"Acceptance of what has happened is the first step to overcoming the consequences of any misfortune."
Paying for my groceries I glanced at the woman doing the bagging. I was taken by her age, her condition - she was grey, thin, bent. I felt a pang of guilt watching her do this for me - guilt mixed with sadness and confusion.
Why was this frail woman working at such a job? Because she wanted to? Was it her way of staying engaged? Did she need the money? Was she alone, this her only connection to the world?
Quietly, almost in a whisper, not wishing to jar this delicate presence...I asked, "Do you like your job?" She lifted her head, the change in position emphasizing her sharp, angular face, light from the window revealing thin, dark skin barely covering deep sockets and lids surrounding cornflower blue eyes. "I don't mind", she said.
What did she mean? Was it that even though lifting half-gallon milk cartons and plastic containers filled with detergent could take every bit of energy she had, she was grateful for the opportunity to work? Was she saying it's not as bad as it looks? That she's in complete acceptance of what is? That she had no choice...? How could this be o.k.?
I thanked her, saying she made each shopper's day a little better, a little brighter.
As I walked to my car I reminded myself not to assume anything. Maybe my imagination was turning her story into something awful. Maybe her life was a good one. Maybe she felt not only grateful, but happy to come to work in a giant store with so much activity. I will never know.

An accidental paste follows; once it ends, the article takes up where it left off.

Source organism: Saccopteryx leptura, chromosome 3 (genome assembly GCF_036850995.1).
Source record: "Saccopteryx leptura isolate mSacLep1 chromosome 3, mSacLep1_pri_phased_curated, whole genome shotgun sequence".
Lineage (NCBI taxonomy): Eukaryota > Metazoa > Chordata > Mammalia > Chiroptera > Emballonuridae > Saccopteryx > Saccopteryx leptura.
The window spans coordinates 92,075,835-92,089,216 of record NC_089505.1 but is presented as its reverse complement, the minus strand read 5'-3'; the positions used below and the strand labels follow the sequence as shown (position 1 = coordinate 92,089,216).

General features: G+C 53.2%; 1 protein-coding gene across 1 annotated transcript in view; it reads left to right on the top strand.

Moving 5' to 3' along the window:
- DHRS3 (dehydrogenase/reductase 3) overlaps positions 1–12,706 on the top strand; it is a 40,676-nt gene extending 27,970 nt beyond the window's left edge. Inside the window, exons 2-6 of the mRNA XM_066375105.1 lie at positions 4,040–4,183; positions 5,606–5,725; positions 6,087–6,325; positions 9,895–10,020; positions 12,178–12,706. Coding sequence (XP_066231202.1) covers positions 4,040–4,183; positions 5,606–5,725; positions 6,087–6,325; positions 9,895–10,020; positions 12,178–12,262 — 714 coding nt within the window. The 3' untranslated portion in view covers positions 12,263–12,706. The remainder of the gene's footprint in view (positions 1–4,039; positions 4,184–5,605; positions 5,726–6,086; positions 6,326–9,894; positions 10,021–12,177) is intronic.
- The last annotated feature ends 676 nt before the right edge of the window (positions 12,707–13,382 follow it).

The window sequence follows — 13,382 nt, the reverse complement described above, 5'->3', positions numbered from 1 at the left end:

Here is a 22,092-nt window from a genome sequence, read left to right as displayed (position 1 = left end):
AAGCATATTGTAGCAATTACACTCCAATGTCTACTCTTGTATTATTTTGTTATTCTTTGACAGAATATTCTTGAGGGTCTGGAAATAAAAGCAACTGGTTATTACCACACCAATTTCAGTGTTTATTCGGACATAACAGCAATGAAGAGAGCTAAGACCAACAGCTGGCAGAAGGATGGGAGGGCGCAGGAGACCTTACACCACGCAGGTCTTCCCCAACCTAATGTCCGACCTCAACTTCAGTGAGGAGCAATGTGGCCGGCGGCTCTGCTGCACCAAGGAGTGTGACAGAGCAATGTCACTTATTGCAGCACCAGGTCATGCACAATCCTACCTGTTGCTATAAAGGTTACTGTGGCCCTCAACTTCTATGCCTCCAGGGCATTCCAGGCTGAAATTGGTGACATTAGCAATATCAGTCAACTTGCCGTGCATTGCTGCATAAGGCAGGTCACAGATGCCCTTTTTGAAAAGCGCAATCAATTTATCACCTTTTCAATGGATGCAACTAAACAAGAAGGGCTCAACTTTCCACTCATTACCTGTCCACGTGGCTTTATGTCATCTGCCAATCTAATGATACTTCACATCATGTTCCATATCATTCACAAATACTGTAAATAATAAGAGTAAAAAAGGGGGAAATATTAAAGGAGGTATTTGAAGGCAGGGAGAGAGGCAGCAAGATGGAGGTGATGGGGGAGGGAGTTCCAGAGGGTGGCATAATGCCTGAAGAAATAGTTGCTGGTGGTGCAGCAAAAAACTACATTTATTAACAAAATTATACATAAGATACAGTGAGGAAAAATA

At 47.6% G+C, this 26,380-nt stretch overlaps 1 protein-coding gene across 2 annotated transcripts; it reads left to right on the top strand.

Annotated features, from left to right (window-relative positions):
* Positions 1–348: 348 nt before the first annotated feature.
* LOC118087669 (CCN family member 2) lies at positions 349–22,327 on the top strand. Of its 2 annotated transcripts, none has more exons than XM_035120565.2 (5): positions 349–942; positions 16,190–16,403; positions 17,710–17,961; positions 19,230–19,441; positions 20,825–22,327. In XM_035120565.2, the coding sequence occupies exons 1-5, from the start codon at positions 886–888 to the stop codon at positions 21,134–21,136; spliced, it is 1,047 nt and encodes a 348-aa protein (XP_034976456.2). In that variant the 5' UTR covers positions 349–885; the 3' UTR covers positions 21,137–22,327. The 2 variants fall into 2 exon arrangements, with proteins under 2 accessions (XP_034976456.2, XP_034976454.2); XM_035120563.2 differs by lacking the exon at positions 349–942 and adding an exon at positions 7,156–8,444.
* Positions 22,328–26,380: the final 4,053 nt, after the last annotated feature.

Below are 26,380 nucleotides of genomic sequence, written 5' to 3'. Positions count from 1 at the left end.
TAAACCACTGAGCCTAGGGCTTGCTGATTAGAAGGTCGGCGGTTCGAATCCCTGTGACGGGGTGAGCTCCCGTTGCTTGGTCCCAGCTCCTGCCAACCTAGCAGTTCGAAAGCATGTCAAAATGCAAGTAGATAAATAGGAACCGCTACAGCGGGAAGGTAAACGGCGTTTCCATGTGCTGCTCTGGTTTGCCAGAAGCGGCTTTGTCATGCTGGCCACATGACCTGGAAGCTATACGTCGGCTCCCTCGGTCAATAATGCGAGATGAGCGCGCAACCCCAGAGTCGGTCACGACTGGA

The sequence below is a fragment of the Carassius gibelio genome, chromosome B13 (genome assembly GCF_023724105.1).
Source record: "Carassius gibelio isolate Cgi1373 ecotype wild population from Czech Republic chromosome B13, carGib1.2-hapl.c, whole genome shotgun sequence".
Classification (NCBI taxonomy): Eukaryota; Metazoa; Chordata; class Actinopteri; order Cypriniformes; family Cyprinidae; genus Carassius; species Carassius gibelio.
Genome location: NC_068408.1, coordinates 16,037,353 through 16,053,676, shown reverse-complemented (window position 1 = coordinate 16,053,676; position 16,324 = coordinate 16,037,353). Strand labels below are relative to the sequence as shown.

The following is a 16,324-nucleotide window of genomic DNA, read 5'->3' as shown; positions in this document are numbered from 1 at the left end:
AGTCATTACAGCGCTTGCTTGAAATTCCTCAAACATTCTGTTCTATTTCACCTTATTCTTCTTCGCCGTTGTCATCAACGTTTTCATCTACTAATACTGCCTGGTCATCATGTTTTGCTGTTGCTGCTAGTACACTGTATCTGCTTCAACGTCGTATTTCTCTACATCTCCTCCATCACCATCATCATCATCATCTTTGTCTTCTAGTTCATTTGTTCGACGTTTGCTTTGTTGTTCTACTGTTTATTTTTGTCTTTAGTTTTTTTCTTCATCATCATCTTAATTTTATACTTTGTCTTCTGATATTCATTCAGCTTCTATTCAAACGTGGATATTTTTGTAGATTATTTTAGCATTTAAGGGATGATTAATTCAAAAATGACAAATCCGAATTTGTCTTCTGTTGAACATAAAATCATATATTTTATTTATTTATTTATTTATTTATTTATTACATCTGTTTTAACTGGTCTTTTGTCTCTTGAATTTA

One way or the other, her response suggested a type of acceptance that shamed me into questioning my own. Later, as I looked into the bag, I took note at how well the packing was done - neat, orderly, heavy items on the bottom, produce carefully placed on top, every item snug in its own corner. Arranged by someone who cared.
Yesterday morning a guest on NPR's Ted Radio Hour, reflecting on happiness, said "...the happiest people are those able to accept life as it is...not as they wish it would be." And, that, he said, included accepting loss, accepting conditions of poor health and lack of money - all of it. A Buddhist practitioner would say it's useless to want things to be different than they are.
We reject the idea of acceptance, confusing it with resignation - giving up, giving in. The fear - if you're too accepting you won't reach higher, get stronger, smarter, richer. The world will be more unjust than it already is.
Perhaps the small, elderly woman, standing in stark contrast to the large, energetic, sometimes aggressive market, saying gently, "I don't mind" - was not giving up or giving in. Not at all. Perhaps she was doing the best bagging she could do - while choosing to waste no time 'minding'.